Most people who have a mental health problem access and receive treatment through, and in, primary care. Transformation in the way primary care works will include new approaches to responding to mental health problems. This will include helping people manage their own health. Link workers will direct people to non-clinical services and support them to stay in employment, contribute to the economy, and access employment opportunities.
We will continue our emphasis on improving access to mental health services so that they are more efficient and effective: people need treatment and they need to know they will get that treatment quickly. At the same time, we will focus work on helping to prevent people from becoming ill in the first place. Together, these aims will mean we can deliver on our commitment to Ask Once, Get Help Fast.
There will be a focus on the premature mortality of people with mental health problems. This will include tackling preventable physical health problems within an overall approach to population health. That overall approach includes tackling obesity, smoking, and alcohol and drug misuse. We must address this inequality, and we must emphasise the interdependence of physical and mental health: treating " All of Me".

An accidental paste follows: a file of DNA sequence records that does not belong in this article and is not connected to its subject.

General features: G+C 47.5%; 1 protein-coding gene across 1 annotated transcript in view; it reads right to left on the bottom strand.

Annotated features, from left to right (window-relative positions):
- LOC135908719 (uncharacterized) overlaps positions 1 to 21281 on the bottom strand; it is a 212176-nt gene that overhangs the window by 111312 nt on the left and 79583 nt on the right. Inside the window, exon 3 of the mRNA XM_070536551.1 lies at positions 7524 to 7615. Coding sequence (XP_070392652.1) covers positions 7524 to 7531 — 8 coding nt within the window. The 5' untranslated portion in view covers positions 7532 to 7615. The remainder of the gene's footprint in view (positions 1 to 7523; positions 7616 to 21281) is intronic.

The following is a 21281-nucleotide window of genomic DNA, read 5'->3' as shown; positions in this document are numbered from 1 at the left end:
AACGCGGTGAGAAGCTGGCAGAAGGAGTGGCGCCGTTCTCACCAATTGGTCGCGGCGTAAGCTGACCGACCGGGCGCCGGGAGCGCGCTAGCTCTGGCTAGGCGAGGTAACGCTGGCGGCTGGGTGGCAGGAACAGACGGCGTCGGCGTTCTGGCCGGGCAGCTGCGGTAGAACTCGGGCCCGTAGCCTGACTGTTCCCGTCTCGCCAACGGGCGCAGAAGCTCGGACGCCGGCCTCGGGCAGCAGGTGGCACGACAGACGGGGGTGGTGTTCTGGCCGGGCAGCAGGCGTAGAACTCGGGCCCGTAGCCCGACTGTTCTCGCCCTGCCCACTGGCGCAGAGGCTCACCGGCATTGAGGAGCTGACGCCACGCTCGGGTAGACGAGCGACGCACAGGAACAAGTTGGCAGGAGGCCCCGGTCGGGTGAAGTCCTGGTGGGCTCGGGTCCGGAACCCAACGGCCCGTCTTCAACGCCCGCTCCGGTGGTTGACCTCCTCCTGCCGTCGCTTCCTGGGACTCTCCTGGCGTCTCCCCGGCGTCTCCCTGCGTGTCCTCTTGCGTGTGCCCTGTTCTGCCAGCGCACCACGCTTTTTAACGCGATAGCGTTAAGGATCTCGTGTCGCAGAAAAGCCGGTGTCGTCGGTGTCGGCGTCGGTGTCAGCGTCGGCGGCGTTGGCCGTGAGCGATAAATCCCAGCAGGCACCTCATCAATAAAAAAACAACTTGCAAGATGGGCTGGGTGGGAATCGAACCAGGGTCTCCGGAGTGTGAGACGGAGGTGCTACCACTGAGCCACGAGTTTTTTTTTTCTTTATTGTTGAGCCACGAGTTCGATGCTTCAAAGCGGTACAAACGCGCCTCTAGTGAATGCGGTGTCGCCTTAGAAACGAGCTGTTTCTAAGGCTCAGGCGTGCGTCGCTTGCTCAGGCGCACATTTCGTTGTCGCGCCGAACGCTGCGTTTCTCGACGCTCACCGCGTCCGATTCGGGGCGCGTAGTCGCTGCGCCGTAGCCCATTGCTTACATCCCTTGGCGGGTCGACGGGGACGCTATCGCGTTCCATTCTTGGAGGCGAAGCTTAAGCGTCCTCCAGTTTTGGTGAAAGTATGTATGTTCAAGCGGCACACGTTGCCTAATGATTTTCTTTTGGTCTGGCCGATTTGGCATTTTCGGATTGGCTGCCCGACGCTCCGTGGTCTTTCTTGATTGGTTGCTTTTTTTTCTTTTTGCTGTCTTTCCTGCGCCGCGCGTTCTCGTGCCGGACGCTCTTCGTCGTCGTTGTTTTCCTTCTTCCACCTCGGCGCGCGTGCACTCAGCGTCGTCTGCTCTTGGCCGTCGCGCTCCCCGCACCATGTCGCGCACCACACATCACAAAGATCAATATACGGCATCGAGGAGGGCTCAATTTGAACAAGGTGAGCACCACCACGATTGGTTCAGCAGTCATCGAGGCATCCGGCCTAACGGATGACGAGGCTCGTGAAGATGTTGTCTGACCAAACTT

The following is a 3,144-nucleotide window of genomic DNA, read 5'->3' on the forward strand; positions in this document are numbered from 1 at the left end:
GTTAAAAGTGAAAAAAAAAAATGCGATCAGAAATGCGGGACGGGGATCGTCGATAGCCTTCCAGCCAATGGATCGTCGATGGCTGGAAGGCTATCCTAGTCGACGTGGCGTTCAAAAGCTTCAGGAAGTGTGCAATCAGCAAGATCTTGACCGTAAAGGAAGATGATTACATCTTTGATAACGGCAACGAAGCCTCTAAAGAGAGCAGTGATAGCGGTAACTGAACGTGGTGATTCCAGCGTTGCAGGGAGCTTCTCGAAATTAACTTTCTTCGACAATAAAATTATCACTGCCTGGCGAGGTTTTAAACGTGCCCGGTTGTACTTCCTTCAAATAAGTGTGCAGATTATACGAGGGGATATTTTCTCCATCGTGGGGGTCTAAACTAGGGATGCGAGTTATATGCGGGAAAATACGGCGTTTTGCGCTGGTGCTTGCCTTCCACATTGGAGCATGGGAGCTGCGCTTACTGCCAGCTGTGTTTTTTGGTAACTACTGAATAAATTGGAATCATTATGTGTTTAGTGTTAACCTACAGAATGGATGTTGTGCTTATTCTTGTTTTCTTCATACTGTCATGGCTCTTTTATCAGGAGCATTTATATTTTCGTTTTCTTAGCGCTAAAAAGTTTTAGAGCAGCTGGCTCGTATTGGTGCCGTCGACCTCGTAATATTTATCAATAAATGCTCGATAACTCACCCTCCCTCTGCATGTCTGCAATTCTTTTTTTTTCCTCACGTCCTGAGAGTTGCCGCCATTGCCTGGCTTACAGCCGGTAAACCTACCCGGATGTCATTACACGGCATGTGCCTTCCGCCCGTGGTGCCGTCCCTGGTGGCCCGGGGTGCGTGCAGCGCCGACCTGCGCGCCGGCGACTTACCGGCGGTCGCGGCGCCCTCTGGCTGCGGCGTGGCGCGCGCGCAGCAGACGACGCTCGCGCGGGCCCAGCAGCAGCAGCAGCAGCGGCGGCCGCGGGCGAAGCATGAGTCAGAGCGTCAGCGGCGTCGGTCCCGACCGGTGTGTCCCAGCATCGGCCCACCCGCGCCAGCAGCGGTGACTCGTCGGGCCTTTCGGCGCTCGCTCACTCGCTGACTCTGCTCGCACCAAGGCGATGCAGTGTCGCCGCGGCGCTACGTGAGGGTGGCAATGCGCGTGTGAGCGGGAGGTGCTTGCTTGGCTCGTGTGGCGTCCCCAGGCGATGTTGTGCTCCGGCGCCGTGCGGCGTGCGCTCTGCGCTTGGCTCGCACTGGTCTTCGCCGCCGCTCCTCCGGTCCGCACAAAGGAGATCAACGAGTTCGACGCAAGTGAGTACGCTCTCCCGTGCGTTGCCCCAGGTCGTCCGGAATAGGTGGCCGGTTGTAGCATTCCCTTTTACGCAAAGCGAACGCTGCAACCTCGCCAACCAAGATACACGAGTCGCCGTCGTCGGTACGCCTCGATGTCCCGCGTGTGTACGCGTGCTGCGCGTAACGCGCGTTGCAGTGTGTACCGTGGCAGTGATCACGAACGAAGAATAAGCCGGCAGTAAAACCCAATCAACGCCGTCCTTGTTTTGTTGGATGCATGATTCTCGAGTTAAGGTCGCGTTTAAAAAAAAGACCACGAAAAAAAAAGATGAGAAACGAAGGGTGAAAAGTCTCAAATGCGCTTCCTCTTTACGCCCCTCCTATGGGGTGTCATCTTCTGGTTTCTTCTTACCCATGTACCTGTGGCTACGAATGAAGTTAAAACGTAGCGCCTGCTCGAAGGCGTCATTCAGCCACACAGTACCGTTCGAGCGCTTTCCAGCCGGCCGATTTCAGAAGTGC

We will continue to ensure we protect the rights of people with mental health problems, making sure that legislation and statutory guidance support a rights-based approach in practice.
How will we know we are making a difference?
We will measure outputs and outcomes to know whether what is being done is making a difference. We have an opportunity with the 10-year strategy to build an ambitious vision for mental health in Scotland. The actions needed will be revised and updated over the course of the 10 years. The priorities and activity may be different in localities, reflecting strategic priorities in those areas. We are asking a question about the results we expect to see so that we have a collective vision of what we are working towards.
Email: Mental Health Strategy, MentalHealthStrategyandCoordinationUnit@gov.scot